Gus Martin in “The Ballinamore I used to know” fondly recalls “the idyllic, the sun drenched, the unforgettable memories are those of the late summer and bringing in the hay.” There are times in that story that one imagines that Gus could have lashed out of his slothful ass. But he confesses: “There were moments when I knew that this ass... loved me as much as I loved her... I’ll never forget the roads we travelled together.”

Memories shared by Eveline Dwyer, Mena Hill, Tony Downey, Kathleen Coleman, Michael O’ Rourke, Mae Morris, M.J. McManus, Kathleen Moffatt, Tommy Moran, Andy McGovern, Michael F. Bohan, Seamus O’Rourke and Colin Regan, will bring home to the reader how precious it is to grow up in Leitrim.

We can share the magic memories and moments, years of happiness that take us into so many towns, villages, parishes and communities throughout the length and breadth of Leitrim. Perhaps in their dreams readers may find themselves jiving with Mae Morris in Fenaghville, or Eveline Dwyer in the Ballroom of Romance, or with Mena Hill in the Mayflower.

As one reads Andy McGovern’s “Spring”, one may see their father mowing with the scythe in Andy’s beautiful poem. Perhaps, too, after reading Colin Regan’s inspiring story, “It’s Part of Me”, you too can realise “To be yourself in a world, that is constantly trying to make you something else, is the greatest accomplishment.”

There are most interesting and absorbing articles about so many historical happenings in Leitrim and the phenomenal achievements of so many Leitrim people, at home and abroad, who overcome prejudice and adversity to rise to the top of their chosen careers. Their stories will make you proud. There are so many excellent articles, to go into them, it would require another book. However, one cannot feel how inspired this reader was by the resilience and courage and determination of Bridget Cannon in the story “Orphans for Australia”, by Neisha Wratten.

Yes, Leitrim produced many famous people, many heroes sung and unsung. In his story, “A Kilty hero”, Frank Cox stood beside the monument of Sean McDermott, Leitrim’s greatest hero. However, it was watching a passing funeral that Frank was moved to write of another Kilty Hero with the moving words: “Larry’s name is forever on the hearts of those who loved him. His monument is the family he nurtured and friends whose lives he touched.”

Leitrim’s history would not be complete without writing of the G.A.A. Another great Leitrim hero, Packie McGarty will live for posterity. His marking opponent Jack Mahon, a Galway Great, felt compelled to write about Packie. Fortunately his article is in “Leitrim Stór”. Leitrim has won few honours. However, the spirit of Leitrim players, officials and supporters down through the decades, is the envy of many more successful counties.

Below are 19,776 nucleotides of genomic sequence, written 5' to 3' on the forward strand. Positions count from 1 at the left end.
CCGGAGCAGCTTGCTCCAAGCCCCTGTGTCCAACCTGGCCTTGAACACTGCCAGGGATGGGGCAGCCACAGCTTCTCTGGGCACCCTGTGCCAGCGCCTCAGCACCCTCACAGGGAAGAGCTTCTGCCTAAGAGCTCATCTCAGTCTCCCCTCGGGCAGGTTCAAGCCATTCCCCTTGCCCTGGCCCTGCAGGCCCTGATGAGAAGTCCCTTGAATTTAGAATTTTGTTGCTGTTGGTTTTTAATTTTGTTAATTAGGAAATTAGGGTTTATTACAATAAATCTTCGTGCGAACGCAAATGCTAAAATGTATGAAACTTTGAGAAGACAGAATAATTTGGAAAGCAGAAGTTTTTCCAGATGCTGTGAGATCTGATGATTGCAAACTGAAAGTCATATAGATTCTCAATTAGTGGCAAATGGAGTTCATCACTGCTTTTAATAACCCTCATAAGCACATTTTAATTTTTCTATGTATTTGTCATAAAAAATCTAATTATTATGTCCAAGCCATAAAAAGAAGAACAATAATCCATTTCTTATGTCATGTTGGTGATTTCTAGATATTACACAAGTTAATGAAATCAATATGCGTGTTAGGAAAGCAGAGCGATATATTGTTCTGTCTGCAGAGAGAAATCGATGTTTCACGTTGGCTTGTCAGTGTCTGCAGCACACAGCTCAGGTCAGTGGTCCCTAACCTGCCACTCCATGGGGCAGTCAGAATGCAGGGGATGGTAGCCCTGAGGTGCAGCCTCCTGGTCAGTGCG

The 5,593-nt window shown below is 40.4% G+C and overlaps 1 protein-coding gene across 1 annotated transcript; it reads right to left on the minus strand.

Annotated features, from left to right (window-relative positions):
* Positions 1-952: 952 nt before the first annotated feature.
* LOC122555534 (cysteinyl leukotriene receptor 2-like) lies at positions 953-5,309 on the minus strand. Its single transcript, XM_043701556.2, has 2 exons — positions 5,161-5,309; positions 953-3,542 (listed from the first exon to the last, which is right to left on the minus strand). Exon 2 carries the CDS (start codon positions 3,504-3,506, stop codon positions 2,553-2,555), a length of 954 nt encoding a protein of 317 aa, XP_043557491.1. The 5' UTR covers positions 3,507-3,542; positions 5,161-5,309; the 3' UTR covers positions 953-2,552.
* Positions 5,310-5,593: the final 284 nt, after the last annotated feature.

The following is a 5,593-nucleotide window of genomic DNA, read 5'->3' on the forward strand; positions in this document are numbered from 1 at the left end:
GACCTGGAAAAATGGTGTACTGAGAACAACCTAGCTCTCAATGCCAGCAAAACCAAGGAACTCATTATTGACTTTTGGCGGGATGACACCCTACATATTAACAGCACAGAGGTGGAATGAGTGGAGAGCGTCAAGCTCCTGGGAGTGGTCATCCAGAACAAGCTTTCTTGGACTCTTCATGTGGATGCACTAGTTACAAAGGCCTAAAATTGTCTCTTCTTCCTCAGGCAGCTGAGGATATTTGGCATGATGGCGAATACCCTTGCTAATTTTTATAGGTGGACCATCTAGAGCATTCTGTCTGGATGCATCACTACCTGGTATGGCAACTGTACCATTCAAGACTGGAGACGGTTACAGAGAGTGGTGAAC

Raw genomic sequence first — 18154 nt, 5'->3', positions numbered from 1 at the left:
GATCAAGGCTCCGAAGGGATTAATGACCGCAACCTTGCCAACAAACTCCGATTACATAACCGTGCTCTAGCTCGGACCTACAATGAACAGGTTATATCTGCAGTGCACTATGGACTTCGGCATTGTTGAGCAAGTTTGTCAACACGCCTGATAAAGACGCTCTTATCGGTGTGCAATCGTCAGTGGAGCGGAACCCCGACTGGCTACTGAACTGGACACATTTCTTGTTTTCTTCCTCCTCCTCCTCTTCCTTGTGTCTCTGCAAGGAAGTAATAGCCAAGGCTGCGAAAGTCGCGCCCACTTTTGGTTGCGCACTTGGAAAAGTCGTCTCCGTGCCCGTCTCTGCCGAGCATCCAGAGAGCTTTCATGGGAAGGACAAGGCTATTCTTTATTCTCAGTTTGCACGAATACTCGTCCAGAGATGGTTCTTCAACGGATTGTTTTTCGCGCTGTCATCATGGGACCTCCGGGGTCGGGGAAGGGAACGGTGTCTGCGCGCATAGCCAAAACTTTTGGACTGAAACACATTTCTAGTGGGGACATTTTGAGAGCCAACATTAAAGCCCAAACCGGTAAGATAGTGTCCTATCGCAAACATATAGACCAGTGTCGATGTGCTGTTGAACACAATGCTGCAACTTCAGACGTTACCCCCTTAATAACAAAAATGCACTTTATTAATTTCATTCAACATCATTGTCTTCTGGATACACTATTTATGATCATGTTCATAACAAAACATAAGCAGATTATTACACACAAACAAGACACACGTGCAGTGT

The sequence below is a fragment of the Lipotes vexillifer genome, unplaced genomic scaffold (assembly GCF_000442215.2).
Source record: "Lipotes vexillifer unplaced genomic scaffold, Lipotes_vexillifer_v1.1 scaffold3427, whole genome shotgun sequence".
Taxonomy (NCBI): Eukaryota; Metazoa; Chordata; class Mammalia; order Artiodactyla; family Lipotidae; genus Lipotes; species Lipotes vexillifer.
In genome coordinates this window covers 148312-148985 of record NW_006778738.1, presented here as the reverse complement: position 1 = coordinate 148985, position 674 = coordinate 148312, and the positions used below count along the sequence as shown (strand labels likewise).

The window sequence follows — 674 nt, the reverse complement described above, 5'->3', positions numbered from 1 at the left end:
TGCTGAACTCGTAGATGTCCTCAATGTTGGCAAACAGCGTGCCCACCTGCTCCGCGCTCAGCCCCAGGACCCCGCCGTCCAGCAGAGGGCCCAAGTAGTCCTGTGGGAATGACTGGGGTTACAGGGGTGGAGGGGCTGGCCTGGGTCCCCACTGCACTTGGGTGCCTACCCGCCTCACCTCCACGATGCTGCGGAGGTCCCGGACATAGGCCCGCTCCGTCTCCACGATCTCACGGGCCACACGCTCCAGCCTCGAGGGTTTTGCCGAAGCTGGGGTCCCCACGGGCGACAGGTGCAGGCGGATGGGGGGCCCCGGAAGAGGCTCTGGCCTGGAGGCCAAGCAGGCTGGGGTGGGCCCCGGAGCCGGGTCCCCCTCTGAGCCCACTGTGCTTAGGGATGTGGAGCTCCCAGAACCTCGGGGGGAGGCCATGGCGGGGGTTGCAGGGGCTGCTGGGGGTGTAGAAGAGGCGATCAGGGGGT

They fail to understand that it is the love and pride in Leitrim that motivates a whole county. Read the wonderful articles by Eugene McGee, David Walsh and Colin Regan to capture how they see that extraordinary love for club and county that they found in Leitrim.

Of course we are proud of Leitrim; we may be accused of being biased in our feelings that Leitrim is the best place. But there is affirmation in what outsiders write of Leitrim in this book. Senga Van Hock declared, while standing on a mountain in North Leitrim, “Everything around is barren, but in the utter loneliness up here there is no hostility; it shelters you in protective peacefulness.” Another outsider, Carl Chin, in his writing “Surviving with Dignity”, states: “Throughout Leitrim, there is a respect and regard for hospitality and dignity towards strangers that would have earned the honour of the bards of old.” Anthony Lewis, of The New York Times, wrote, “Visitors from more high powered countries think they have found that elusive thing – the simple life.” In the story, “A Yank in Leitrim” the writer found “that calm, peaceful, contented look that spoke the simple life, the heart of grace, the mind of a child like purity”. David Walsh, a reporter with the Leitrim Observer for two years, marvels, “I’ve never met people as nice, no matter where I’ve been subsequently; just a great time in my life.” Is it any wonder then that Sean McPartlan, born in Scotland, whose Grandfather emigrated from Leitrim, more than one hundred years ago, should feel compelled to conclude in his story, “Its where I come from”, “In Leitrim neighbours remain neighbours, even if there is an ocean between their houses.”

There is so much more that one could write about this amazing book that encompasses all that is so wonderful about Leitrim, and in Leitrim. I hope that, in my own limited way, I have conveyed the proud and joyful feelings and emotions that one can grasp of the spirit, generosity and proud values that radiate from the pages of “Leitrim Stór.” Having read it, you too will conclude, like Tommie Moran in “Pride of Place” that “The Leitrim Corner in heaven will surely be filled with ceol and craic” and, like Tommie, assert “Leitrim is really about people: Don’t let it change.”

What an extraordinary treasure is “Leitrim Stór”! Having found its way into every Leitrim home, everywhere in the world, generations after generations will know their rich heritage that is Leitrim and its people. “Leitrim Stór will be stored in the hearts; a precious gift.”